US 3576565 A
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Description (OCR text may contain errors)
United States Patent 3,325,811 6/1967 Earp 3,422,431 1/1969 Hafner...
Primary Examiner--R0dney D. Bennett, Jr. Assistant Examiner-Joseph G. Baxter Attorney-Michael S. Striker winding is connected to a dummy antenna which compensates for the first antenna impedance before the field established by the antenna is distorted by the target to which the distance is to be measured. When the target enters the field a signal appears at the center tap of the secondary which is amplified, demodulated by a synchronous demodulator keyed by the carrier, again amplified and fed either to an indicating instrument or a motor which serves to rebalance the bridge and whose shaft serves as an indication of the distance to the object. The first above-mentioned amplification is accomplished by a variable gain receiver amplifier, so that the output indication is a linear function of distance to the target.
 lnventor Hansrichard Schulz Villingen, Black Forest, Germany [211 App]. No. 769,867  Filed Oct. 23, 1968  Patented Apr. 27, 1971  Assignee Saba Schwarzwalder Apparate-Bau-Anstalt August Schwer Schne GmbH, Villingen, Black Forest, Germany  ARRANGEMENT FOR MEASURING SHORT DISTANCIE 9 Claims, 6 Drawing Figs.
 US. Cl 343/14, 340/258, 343/12  Int. Cl G01s 9/23  Field of Search 343/12, 14; 340/258, 258 (B), 258 (C), 258 (D); 324/71  References Cited UNITED STATES PATENTS 2,400,309 5/1946 Kock 340/258UX 3,237,191 2/1966 Bojko 340/258C 3,314,066 4/1967 Schwartz 340/258C BRIDGE CIRCUIT AMPLIFI ER 1 RECEIVER (AMPLIFIER I INDICATOR D 14 7 N SYNCH."
OSCILLATOR DEMOD- MEANS f AMPLIFIER) 6 I MOTOR/ PATENTED APRZTIHTI 3 575 SHEET 1 OF 5 TBRIDGE I CIRCUIT RECEIVER .AMPLIFIER I J "(AMPLIFIER V n INDIcAToR 2- E [2 ,-4 7
1 E Q SARI OSCILLATOR MOTOR MEANS j AMPLIFIER 6 8 @IIIIIE Fig-Z RECEIVER AMPLIFIER} j} [AMPLIFIER 1/ 2 E OSCILLATOYR /AMPL|F|ER MEANS r I Q SYNCH B //6 DEMODF' '\MODULATOR lnven/or:
MAM/(my 509042 I ARRANGEMENT FOR MEASURING SHORT DISTANCES CROSS REFERENCE TO RELATED APPLICATIONS The present application is related to my copending US. Pat. application Ser. No. 769,869, filed simultaneously, entitled: Variable Gain Amplifier.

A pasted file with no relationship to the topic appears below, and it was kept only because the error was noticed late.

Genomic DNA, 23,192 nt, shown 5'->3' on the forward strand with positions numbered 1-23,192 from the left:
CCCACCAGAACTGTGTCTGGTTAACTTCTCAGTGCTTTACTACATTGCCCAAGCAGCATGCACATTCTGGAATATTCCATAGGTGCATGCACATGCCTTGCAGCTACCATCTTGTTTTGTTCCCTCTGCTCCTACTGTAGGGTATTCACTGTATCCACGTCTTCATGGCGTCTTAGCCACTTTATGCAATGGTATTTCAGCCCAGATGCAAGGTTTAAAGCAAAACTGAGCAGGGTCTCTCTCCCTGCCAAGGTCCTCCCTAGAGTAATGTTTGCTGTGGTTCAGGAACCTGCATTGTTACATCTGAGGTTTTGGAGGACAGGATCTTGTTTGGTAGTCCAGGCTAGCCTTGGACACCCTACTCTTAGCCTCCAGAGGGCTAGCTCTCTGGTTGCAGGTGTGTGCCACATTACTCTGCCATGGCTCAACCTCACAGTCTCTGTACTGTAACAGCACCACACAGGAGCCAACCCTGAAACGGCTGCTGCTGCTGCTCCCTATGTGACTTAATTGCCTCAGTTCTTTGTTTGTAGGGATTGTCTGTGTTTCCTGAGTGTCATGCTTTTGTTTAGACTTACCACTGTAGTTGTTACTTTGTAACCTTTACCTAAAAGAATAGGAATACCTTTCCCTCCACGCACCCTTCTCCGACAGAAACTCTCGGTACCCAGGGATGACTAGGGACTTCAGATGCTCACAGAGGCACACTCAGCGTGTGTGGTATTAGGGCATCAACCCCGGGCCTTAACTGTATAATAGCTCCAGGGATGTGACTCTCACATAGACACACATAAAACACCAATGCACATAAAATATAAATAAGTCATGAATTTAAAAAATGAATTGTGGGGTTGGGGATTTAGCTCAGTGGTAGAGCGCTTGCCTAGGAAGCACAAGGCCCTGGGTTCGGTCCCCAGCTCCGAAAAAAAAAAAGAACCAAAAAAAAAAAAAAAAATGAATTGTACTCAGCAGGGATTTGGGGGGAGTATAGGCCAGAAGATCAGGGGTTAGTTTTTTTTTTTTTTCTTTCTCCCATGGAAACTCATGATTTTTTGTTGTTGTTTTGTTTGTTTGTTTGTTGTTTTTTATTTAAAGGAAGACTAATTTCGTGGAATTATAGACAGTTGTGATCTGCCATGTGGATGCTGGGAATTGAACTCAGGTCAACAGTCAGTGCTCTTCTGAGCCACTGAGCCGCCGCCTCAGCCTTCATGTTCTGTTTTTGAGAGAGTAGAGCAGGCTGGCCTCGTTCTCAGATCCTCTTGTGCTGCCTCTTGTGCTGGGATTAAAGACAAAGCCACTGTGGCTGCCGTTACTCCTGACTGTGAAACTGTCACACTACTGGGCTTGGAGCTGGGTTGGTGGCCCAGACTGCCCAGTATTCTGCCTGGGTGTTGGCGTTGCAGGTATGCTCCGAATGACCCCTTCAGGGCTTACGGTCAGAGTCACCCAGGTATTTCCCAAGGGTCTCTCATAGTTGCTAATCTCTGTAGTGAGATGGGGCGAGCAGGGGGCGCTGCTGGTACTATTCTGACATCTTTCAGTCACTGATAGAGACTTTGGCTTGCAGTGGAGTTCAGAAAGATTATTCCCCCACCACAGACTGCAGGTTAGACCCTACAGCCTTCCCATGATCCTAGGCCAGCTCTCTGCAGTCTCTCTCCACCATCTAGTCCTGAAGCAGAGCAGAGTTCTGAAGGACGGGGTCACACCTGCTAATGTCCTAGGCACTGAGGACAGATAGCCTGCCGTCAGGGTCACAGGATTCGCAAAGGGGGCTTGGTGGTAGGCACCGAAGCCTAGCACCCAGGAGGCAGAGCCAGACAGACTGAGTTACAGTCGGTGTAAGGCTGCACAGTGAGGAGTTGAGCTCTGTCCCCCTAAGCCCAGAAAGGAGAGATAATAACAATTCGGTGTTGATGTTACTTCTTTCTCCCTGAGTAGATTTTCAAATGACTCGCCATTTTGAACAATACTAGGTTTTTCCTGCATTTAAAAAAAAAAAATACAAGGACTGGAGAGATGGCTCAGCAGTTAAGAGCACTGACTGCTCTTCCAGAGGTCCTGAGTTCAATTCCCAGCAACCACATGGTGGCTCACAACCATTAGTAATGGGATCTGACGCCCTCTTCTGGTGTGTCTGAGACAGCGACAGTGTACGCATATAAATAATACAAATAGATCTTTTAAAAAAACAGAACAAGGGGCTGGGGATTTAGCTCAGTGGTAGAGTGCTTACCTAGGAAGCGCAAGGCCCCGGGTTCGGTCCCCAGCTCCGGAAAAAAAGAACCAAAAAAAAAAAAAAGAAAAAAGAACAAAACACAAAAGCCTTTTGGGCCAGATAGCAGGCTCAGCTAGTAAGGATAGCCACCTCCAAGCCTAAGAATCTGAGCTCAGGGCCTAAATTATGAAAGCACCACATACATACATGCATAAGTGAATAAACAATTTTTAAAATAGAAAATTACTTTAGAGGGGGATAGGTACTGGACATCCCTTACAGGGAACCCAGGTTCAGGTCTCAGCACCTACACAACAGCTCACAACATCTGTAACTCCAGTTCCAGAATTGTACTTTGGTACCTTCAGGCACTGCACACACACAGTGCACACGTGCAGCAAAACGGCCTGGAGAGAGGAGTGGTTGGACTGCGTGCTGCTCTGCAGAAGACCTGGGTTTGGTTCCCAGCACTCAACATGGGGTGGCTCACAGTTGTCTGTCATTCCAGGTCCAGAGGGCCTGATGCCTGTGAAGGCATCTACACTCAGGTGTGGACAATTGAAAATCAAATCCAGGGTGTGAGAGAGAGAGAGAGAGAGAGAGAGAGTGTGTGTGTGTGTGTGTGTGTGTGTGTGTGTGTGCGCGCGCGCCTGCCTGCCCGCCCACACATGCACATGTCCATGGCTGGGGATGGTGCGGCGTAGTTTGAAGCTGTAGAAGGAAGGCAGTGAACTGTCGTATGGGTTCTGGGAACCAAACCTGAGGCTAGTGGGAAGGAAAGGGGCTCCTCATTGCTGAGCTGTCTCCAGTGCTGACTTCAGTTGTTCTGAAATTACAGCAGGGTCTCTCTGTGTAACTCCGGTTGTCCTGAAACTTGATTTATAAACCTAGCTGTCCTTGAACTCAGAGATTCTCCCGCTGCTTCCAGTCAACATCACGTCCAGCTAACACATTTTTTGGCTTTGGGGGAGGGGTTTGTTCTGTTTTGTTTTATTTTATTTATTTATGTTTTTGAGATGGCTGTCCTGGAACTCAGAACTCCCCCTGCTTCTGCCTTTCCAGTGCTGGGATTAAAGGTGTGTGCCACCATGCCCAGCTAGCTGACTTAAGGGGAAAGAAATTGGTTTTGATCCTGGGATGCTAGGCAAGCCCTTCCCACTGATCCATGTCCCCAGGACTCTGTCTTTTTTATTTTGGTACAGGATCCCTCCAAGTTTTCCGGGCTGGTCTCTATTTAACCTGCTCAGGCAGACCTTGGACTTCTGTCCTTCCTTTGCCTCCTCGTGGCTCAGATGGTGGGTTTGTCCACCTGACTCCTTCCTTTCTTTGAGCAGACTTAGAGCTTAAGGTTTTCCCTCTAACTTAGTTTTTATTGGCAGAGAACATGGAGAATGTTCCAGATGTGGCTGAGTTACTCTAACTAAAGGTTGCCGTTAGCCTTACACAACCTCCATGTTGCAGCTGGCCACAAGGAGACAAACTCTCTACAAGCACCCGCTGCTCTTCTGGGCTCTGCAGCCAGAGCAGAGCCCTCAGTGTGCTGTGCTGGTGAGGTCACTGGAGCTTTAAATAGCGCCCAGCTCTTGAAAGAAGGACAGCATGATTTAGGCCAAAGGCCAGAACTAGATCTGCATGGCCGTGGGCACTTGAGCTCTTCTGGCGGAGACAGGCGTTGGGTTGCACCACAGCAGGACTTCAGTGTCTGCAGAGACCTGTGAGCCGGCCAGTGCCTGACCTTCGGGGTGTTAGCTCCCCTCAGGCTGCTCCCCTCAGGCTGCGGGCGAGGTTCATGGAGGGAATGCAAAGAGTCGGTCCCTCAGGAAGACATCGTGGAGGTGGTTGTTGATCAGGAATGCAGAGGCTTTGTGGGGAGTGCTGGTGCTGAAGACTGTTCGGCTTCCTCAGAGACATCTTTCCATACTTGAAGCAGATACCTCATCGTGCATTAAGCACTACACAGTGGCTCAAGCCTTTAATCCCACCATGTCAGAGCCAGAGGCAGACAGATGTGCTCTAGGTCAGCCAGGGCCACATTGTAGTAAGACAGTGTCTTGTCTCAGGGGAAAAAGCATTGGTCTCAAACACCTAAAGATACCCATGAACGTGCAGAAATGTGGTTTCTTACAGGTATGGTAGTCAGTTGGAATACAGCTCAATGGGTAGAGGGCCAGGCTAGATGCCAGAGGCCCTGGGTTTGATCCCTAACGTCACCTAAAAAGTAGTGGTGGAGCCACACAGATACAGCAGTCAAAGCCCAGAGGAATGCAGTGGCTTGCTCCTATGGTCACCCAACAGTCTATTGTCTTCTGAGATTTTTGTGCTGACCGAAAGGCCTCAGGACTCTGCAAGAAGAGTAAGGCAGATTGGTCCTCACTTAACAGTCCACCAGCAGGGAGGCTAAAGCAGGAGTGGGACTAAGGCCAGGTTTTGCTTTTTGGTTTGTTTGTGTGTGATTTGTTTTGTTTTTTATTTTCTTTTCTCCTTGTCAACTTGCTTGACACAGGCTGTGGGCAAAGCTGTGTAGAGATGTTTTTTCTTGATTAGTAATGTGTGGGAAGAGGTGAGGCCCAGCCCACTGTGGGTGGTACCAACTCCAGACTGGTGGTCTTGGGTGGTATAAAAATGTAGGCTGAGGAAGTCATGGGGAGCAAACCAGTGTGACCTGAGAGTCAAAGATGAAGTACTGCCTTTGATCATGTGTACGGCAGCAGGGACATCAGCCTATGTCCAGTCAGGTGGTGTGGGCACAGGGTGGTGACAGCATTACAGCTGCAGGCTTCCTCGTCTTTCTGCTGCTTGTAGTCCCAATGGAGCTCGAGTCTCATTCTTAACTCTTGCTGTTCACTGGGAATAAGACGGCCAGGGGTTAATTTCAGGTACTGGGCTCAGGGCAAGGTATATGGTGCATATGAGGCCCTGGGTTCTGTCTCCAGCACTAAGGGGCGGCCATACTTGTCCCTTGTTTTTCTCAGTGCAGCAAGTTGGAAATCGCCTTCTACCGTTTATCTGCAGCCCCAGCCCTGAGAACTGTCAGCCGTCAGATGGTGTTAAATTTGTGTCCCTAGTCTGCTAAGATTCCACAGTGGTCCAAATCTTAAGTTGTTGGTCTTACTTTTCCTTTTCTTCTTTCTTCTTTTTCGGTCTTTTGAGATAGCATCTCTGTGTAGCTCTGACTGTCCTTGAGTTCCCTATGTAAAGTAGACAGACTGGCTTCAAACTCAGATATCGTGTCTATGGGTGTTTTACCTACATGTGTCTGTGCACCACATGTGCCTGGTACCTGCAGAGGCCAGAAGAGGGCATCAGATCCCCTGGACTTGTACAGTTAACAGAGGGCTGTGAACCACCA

BACKGROUND OF THE INVENTION This invention relates to the measurement of distance to a target which is located at a relatively short distance from the measuring instrument.
In particular it relates to an arrangement for measuring the distance to such a target when the distance is less then meters.
The arrangement according to this invention is also useful for measuring the rate of change of distance, or velocity of th target with respect to the measuring instrument.
In known arrangements of this type the travelling time of a pulse transmitted towards a target and reflected back from said target are used to determine the distance from the target and the rate of change of distance. When the pulses travel through the air, these pulses may be in the form of electromagnetic wave energy. while for measurement under water ultrasonic waves are used.
For example, a method of measuring the distance between two flying objects is known wherein the difference is traveling time between measuring pulses sent directly to the target and thosereflected from earth are utilized under consideration of .the present altitude of each of the flying objects. However this type of measuring instrument is only useful for the measuring of greater distances, but is not applicable for the measurement of distances under I0 meters.
Further related to this'invention are protective arrangements wherein, for example, and electric field is generated throughout the room to be protected by means of-an open capacitor which determines the frequency of an oscillator. If the electric field of this capacitor is changed due to the entrance of an undesired object, then the capacity of the capacitor changes and therefore causes a change in the oscillator frequency. This change is oscillator frequency in turn causes an alarm signal to be generated or a control arrangement to start functioning.